This is Eileen Wray-McCann for Circle of Blue. And this is What’s Up with Water, your “need-to-know news” of the world’s water, made possible by support from people like you. 
There was confusion last week over the status of a controversial new hydropower dam on on a major tributary of the Nile. News reports said that Ethiopia had begun filling the reservoir behind the Grand Ethiopian Renaissance Dam before first securing a water-sharing agreement with downstream neighbors Egypt and Sudan. Ethiopia denied the reports. A security analyst told the Associated Press that satellite photos suggesting the accumulation of water behind the nearly complete dam should be attributed to seasonal rains and not government action. Ethiopia, Egypt, and Sudan have tried for years to broker a deal on how to fill and operate the massive dam. Ethiopia views the dam as a crucial energy source. Only 45 percent of the country’s population has access to electricity. Egypt, long the dominant power in the region, fears losing control over a river that provides nearly all of its water. Egypt’s Foreign Minister previously warned that filling the dam prior to an agreement would be a destabilizing move for the region and could lead to conflict. Ethiopia has said that even without a deal, it would begin filling the reservoir by the end of the month.
Communities along the Yangtze River in southern China continue to endure the worst flooding in decades. Some 44 million people have been evacuated this summer due to high waters. Cities such as Wuhan on are high alert. Economic damage is mounting as well. The Nikkei Asian Review forecasts losses at $12 billion.
In the Great Lakes region of the United States, rising water levels have eased a bit. After several months of promising to reach record-high levels, experts now say it is unlikely that lakes Michigan and Huron will break the 1986 record. MLive reports that the rapid rise in water levels was slowed in recent weeks by drier-than-average conditions. Scientists now expect the lakes to maintain their current levels before beginning to recede next month.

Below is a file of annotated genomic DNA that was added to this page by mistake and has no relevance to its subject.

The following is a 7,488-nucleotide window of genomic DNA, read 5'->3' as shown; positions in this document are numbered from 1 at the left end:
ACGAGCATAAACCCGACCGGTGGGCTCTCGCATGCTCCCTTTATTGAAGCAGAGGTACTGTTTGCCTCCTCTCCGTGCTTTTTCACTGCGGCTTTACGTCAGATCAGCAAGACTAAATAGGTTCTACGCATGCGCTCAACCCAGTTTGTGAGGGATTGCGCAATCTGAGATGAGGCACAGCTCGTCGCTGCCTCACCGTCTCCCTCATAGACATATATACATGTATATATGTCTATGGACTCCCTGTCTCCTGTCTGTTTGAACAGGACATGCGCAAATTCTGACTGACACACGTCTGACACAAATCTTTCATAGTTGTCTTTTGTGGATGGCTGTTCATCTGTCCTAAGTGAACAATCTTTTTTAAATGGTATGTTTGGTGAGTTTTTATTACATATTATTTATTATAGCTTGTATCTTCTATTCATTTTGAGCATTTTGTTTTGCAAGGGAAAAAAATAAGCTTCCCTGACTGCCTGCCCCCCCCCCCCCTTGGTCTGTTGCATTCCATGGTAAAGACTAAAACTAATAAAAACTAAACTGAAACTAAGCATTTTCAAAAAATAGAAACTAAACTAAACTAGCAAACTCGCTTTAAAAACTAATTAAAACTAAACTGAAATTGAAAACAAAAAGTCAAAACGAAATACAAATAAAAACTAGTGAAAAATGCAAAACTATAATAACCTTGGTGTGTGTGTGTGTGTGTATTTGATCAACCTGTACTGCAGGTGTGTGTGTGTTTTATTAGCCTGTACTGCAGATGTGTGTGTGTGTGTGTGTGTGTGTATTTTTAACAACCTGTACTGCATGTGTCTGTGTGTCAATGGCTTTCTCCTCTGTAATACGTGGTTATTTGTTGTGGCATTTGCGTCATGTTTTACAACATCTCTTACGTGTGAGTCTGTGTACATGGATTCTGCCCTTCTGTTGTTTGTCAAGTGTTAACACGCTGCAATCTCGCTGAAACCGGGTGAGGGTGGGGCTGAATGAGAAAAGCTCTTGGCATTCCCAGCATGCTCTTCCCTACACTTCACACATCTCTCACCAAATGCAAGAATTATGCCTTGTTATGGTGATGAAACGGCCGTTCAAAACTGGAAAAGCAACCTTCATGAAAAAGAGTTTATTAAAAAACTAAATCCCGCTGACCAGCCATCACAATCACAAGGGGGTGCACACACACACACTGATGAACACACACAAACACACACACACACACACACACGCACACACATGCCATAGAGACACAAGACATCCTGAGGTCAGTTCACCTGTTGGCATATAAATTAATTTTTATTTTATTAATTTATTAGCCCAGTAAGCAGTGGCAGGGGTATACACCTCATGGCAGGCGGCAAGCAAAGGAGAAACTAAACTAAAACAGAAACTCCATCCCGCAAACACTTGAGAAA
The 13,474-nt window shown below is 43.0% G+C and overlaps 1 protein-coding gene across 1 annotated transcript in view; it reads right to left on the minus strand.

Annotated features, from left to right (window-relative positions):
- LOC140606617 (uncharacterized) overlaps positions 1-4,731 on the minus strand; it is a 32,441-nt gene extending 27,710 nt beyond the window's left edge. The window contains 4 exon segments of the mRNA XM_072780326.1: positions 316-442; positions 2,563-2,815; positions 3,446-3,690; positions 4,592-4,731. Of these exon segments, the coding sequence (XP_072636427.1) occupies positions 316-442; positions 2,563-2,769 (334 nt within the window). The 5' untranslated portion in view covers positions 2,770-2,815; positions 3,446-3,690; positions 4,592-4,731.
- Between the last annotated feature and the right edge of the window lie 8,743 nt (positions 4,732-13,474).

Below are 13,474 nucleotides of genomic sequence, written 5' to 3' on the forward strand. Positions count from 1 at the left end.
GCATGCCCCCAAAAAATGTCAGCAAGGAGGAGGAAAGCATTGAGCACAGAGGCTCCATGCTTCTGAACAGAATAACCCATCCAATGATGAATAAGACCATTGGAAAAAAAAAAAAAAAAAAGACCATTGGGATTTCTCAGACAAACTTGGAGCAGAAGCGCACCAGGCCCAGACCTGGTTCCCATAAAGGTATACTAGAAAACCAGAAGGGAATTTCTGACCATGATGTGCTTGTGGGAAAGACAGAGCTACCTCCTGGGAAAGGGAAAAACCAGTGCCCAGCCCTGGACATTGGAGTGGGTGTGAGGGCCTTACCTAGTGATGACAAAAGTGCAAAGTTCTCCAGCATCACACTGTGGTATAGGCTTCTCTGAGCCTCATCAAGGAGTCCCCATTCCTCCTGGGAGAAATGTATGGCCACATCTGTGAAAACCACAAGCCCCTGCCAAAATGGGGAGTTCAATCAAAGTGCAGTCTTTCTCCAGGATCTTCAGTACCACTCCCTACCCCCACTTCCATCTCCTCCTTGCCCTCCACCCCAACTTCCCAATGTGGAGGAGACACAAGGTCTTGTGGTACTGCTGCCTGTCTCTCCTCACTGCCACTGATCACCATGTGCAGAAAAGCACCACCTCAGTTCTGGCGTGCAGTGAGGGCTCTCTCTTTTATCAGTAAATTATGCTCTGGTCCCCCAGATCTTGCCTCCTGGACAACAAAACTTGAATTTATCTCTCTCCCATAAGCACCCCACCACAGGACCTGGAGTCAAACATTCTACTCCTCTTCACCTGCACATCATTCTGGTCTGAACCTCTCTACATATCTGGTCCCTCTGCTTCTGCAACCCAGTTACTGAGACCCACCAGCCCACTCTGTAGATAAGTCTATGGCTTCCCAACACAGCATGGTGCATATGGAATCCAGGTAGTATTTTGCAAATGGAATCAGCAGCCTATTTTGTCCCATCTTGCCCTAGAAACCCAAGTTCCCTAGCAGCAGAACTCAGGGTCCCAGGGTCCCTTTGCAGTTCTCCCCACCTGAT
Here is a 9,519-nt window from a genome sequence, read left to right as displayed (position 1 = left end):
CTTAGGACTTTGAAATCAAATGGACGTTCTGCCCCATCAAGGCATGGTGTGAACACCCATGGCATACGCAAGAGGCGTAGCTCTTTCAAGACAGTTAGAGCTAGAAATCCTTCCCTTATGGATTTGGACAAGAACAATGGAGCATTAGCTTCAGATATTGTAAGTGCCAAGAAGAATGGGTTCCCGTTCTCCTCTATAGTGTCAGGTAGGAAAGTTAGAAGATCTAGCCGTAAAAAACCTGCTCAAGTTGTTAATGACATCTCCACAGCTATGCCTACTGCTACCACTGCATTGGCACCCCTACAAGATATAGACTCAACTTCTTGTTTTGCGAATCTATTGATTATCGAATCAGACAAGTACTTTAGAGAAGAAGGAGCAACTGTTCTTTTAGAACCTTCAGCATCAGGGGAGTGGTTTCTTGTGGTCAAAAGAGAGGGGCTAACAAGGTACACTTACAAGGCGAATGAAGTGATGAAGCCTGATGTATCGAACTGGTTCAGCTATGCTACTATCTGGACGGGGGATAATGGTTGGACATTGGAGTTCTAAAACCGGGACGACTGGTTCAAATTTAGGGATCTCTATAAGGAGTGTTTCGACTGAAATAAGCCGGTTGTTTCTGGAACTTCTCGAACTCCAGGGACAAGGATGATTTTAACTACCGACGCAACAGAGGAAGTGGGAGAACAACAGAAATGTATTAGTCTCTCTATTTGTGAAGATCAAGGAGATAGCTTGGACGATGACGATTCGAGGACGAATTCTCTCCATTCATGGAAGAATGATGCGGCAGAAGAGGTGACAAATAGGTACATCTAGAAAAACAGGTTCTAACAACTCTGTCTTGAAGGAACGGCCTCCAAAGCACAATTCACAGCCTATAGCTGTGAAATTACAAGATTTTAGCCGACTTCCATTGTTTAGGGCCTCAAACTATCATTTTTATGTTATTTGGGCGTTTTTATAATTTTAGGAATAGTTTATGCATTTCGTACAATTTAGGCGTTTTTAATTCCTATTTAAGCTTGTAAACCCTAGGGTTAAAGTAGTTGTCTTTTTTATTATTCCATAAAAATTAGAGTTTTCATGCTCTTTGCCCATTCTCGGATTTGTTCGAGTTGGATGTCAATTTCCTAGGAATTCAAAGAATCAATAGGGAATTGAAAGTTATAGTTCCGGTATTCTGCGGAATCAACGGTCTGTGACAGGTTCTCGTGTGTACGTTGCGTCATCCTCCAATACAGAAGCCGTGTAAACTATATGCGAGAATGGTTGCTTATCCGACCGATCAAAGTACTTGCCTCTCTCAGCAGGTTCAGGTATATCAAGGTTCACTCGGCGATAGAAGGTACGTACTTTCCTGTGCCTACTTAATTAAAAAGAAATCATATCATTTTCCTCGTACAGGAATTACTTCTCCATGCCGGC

This week, Circle of Blue reports on an experiment in Phoenix that is an alternative to shutting off water to homeowners who are behind on their bills. It involves a simple disk that’s no larger than a quarter.  But Kathryn Sorensen and the staff at Phoenix Water Services Department think it could address one of the utility’s most vexing problems.
The device is a flow restrictor, and it is inserted where the meter connects to the service line. A tiny hole in the center of the disk can severely constrict the passage of water, cutting the flow into a home to a trickle. Phoenix believes that it is the first U.S. utility to use flow restrictors instead of shutting off water to households that are behind on their bills. The city began using the devices in early March, but removed them a few weeks later in response to the pandemic.
Sorensen, the director of Phoenix Water, views flow restrictors as a middle ground: they help the utility ensure that its revenue comes in, while not completely cutting off service to those who don’t – or can’t pay. It’s a balancing act required of utilities across the country, who are juggling with the rising cost of water and the limits of customers beset by the coronavirus, an economic recession, and the worst unemployment since the Great Depression. Sorenson acknowledged the consequences for hygiene and health. She told Circle of Blue “We’re moving to a world where disconnections are more and more problematic. We’re hoping this is a reasonable compromise.”
Phoenix used to stop water to households and businesses that did not pay their bills. Most water utilities do the same, but many have suspended that practice during the pandemic. Utilities justify shutoffs as financial self-preservation: a tool to ensure that customers pay for the service and the utility has enough revenue to operate. Utilities generally cover their costs through customer payments. But shutoffs are also controversial. The counter argument is that disconnecting water deprives the poorest residents access to a necessity that the United Nations has declared a human right. Handwashing and hygiene requirements have become more pronounced in the last four months as the coronavirus has turned a spotlight on health and environmental inequalities in this country.